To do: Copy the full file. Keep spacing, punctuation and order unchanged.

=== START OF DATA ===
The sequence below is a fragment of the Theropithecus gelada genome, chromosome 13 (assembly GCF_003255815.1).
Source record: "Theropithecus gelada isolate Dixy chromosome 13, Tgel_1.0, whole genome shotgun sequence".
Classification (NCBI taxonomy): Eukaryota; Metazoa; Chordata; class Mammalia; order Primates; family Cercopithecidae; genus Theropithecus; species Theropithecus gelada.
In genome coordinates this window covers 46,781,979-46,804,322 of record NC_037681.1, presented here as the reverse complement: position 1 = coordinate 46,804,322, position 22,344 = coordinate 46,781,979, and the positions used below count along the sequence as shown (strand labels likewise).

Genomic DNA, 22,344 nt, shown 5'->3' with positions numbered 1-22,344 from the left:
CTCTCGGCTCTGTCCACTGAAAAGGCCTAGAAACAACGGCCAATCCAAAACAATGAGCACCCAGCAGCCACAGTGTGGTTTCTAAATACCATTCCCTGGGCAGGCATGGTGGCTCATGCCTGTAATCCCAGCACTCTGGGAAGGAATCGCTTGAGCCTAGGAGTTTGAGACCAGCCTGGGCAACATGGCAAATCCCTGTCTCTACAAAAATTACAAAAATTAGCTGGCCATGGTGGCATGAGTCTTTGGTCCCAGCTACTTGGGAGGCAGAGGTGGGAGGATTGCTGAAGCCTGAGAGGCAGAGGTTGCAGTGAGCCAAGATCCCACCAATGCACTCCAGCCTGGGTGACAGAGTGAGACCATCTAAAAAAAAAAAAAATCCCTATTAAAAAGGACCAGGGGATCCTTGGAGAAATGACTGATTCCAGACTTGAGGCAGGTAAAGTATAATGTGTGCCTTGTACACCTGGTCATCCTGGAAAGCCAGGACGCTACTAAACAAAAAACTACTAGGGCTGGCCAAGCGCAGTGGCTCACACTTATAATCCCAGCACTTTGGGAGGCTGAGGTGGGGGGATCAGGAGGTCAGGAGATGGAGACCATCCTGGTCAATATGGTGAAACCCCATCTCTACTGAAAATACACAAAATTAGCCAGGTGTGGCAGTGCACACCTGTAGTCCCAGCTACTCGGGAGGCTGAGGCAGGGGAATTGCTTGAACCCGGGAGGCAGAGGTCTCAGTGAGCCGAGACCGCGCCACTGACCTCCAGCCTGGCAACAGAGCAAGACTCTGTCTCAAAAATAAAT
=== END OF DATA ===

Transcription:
The sequence below is a fragment of the Theropithecus gelada genome, chromosome 13 (assembly GCF_003255815.1).
Source record: "Theropithecus gelada isolate Dixy chromosome 13, Tgel_1.0, whole genome shotgun sequence".
Classification (NCBI taxonomy): Eukaryota; Metazoa; Chordata; class Mammalia; order Primates; family Cercopithecidae; genus Theropithecus; species Theropithecus gelada.
In genome coordinates this window covers 46,781,979-46,804,322 of record NC_037681.1, presented here as the reverse complement: position 1 = coordinate 46,804,322, position 22,344 = coordinate 46,781,979, and the positions used below count along the sequence as shown (strand labels likewise).

Genomic DNA, 22,344 nt, shown 5'->3' with positions numbered 1-22,344 from the left:
CTCTCGGCTCTGTCCACTGAAAAGGCCTAGAAACAACGGCCAATCCAAAACAATGAGCACCCAGCAGCCACAGTGTGGTTTCTAAATACCATTCCCTGGGCAGGCATGGTGGCTCATGCCTGTAATCCCAGCACTCTGGGAAGGAATCGCTTGAGCCTAGGAGTTTGAGACCAGCCTGGGCAACATGGCAAATCCCTGTCTCTACAAAAATTACAAAAATTAGCTGGCCATGGTGGCATGAGTCTTTGGTCCCAGCTACTTGGGAGGCAGAGGTGGGAGGATTGCTGAAGCCTGAGAGGCAGAGGTTGCAGTGAGCCAAGATCCCACCAATGCACTCCAGCCTGGGTGACAGAGTGAGACCATCTAAAAAAAAAAAAAATCCCTATTAAAAAGGACCAGGGGATCCTTGGAGAAATGACTGATTCCAGACTTGAGGCAGGTAAAGTATAATGTGTGCCTTGTACACCTGGTCATCCTGGAAAGCCAGGACGCTACTAAACAAAAAACTACTAGGGCTGGCCAAGCGCAGTGGCTCACACTTATAATCCCAGCACTTTGGGAGGCTGAGGTGGGGGGATCAGGAGGTCAGGAGATGGAGACCATCCTGGTCAATATGGTGAAACCCCATCTCTACTGAAAATACACAAAATTAGCCAGGTGTGGCAGTGCACACCTGTAGTCCCAGCTACTCGGGAGGCTGAGGCAGGGGAATTGCTTGAACCCGGGAGGCAGAGGTCTCAGTGAGCCGAGACCGCGCCACTGACCTCCAGCCTGGCAACAGAGCAAGACTCTGTCTCAAAAATAAAT